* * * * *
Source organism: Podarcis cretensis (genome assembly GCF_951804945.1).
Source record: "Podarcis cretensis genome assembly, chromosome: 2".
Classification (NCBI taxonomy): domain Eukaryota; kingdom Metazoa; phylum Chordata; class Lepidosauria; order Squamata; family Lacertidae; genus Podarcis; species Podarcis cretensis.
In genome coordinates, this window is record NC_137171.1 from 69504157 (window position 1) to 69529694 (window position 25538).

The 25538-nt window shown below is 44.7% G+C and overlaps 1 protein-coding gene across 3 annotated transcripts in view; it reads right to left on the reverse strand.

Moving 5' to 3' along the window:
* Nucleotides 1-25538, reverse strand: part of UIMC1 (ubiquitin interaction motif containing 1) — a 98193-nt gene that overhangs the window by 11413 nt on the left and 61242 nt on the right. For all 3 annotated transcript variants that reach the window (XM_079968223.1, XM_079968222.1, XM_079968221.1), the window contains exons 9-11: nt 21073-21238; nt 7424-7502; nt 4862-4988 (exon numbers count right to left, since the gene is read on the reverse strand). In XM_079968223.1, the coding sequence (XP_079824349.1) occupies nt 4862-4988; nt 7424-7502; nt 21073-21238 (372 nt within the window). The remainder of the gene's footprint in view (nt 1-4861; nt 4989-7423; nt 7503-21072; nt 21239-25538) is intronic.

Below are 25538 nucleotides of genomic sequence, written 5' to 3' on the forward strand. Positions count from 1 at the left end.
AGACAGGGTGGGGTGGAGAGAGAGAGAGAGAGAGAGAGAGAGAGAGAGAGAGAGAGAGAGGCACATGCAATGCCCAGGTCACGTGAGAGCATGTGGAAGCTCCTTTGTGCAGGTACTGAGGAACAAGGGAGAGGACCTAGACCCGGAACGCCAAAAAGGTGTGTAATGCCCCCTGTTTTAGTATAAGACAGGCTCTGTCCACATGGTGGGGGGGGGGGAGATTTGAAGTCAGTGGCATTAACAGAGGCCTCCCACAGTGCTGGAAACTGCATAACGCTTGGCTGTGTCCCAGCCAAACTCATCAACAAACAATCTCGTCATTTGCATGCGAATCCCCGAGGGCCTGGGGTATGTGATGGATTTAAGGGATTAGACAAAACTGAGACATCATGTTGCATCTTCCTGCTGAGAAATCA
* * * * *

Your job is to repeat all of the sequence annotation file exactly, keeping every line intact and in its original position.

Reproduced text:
Source organism: Podarcis cretensis (genome assembly GCF_951804945.1).
Source record: "Podarcis cretensis genome assembly, chromosome: 2".
Classification (NCBI taxonomy): domain Eukaryota; kingdom Metazoa; phylum Chordata; class Lepidosauria; order Squamata; family Lacertidae; genus Podarcis; species Podarcis cretensis.
In genome coordinates, this window is record NC_137171.1 from 69504157 (window position 1) to 69529694 (window position 25538).

The 25538-nt window shown below is 44.7% G+C and overlaps 1 protein-coding gene across 3 annotated transcripts in view; it reads right to left on the reverse strand.

Moving 5' to 3' along the window:
* Nucleotides 1-25538, reverse strand: part of UIMC1 (ubiquitin interaction motif containing 1) — a 98193-nt gene that overhangs the window by 11413 nt on the left and 61242 nt on the right. For all 3 annotated transcript variants that reach the window (XM_079968223.1, XM_079968222.1, XM_079968221.1), the window contains exons 9-11: nt 21073-21238; nt 7424-7502; nt 4862-4988 (exon numbers count right to left, since the gene is read on the reverse strand). In XM_079968223.1, the coding sequence (XP_079824349.1) occupies nt 4862-4988; nt 7424-7502; nt 21073-21238 (372 nt within the window). The remainder of the gene's footprint in view (nt 1-4861; nt 4989-7423; nt 7503-21072; nt 21239-25538) is intronic.

Below are 25538 nucleotides of genomic sequence, written 5' to 3' on the forward strand. Positions count from 1 at the left end.
AGACAGGGTGGGGTGGAGAGAGAGAGAGAGAGAGAGAGAGAGAGAGAGAGAGAGAGAGAGGCACATGCAATGCCCAGGTCACGTGAGAGCATGTGGAAGCTCCTTTGTGCAGGTACTGAGGAACAAGGGAGAGGACCTAGACCCGGAACGCCAAAAAGGTGTGTAATGCCCCCTGTTTTAGTATAAGACAGGCTCTGTCCACATGGTGGGGGGGGGGGAGATTTGAAGTCAGTGGCATTAACAGAGGCCTCCCACAGTGCTGGAAACTGCATAACGCTTGGCTGTGTCCCAGCCAAACTCATCAACAAACAATCTCGTCATTTGCATGCGAATCCCCGAGGGCCTGGGGTATGTGATGGATTTAAGGGATTAGACAAAACTGAGACATCATGTTGCATCTTCCTGCTGAGAAATCA